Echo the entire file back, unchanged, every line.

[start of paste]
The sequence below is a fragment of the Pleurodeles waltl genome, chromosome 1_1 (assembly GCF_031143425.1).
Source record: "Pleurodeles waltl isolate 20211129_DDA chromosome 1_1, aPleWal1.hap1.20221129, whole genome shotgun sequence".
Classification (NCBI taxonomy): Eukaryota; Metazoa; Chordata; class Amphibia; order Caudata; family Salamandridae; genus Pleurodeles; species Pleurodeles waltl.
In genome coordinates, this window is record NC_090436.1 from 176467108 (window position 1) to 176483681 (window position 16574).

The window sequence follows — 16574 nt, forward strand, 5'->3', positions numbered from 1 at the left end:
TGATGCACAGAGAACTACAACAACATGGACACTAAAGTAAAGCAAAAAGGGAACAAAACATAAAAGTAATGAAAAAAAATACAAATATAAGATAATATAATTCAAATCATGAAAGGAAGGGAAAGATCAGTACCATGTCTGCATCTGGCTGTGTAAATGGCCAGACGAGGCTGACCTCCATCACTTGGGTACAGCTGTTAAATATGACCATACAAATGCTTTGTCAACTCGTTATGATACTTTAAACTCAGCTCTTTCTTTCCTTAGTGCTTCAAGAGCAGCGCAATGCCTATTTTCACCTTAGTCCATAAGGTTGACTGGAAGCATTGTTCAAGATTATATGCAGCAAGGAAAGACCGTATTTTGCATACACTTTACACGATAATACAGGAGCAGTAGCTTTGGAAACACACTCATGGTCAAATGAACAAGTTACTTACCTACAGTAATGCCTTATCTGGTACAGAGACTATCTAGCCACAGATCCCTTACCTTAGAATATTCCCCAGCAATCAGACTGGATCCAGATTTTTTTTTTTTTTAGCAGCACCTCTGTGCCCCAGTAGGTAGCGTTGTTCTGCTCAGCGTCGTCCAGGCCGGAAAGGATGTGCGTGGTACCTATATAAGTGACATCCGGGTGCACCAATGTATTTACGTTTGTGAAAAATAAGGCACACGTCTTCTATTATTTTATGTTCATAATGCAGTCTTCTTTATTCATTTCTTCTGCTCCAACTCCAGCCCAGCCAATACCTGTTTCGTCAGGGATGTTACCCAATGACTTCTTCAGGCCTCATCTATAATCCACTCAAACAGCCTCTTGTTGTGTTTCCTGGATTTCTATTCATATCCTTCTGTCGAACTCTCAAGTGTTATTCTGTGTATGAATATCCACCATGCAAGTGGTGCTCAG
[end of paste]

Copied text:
The sequence below is a fragment of the Pleurodeles waltl genome, chromosome 1_1 (assembly GCF_031143425.1).
Source record: "Pleurodeles waltl isolate 20211129_DDA chromosome 1_1, aPleWal1.hap1.20221129, whole genome shotgun sequence".
Classification (NCBI taxonomy): Eukaryota; Metazoa; Chordata; class Amphibia; order Caudata; family Salamandridae; genus Pleurodeles; species Pleurodeles waltl.
In genome coordinates, this window is record NC_090436.1 from 176467108 (window position 1) to 176483681 (window position 16574).

The window sequence follows — 16574 nt, forward strand, 5'->3', positions numbered from 1 at the left end:
TGATGCACAGAGAACTACAACAACATGGACACTAAAGTAAAGCAAAAAGGGAACAAAACATAAAAGTAATGAAAAAAAATACAAATATAAGATAATATAATTCAAATCATGAAAGGAAGGGAAAGATCAGTACCATGTCTGCATCTGGCTGTGTAAATGGCCAGACGAGGCTGACCTCCATCACTTGGGTACAGCTGTTAAATATGACCATACAAATGCTTTGTCAACTCGTTATGATACTTTAAACTCAGCTCTTTCTTTCCTTAGTGCTTCAAGAGCAGCGCAATGCCTATTTTCACCTTAGTCCATAAGGTTGACTGGAAGCATTGTTCAAGATTATATGCAGCAAGGAAAGACCGTATTTTGCATACACTTTACACGATAATACAGGAGCAGTAGCTTTGGAAACACACTCATGGTCAAATGAACAAGTTACTTACCTACAGTAATGCCTTATCTGGTACAGAGACTATCTAGCCACAGATCCCTTACCTTAGAATATTCCCCAGCAATCAGACTGGATCCAGATTTTTTTTTTTTTTAGCAGCACCTCTGTGCCCCAGTAGGTAGCGTTGTTCTGCTCAGCGTCGTCCAGGCCGGAAAGGATGTGCGTGGTACCTATATAAGTGACATCCGGGTGCACCAATGTATTTACGTTTGTGAAAAATAAGGCACACGTCTTCTATTATTTTATGTTCATAATGCAGTCTTCTTTATTCATTTCTTCTGCTCCAACTCCAGCCCAGCCAATACCTGTTTCGTCAGGGATGTTACCCAATGACTTCTTCAGGCCTCATCTATAATCCACTCAAACAGCCTCTTGTTGTGTTTCCTGGATTTCTATTCATATCCTTCTGTCGAACTCTCAAGTGTTATTCTGTGTATGAATATCCACCATGCAAGTGGTGCTCAG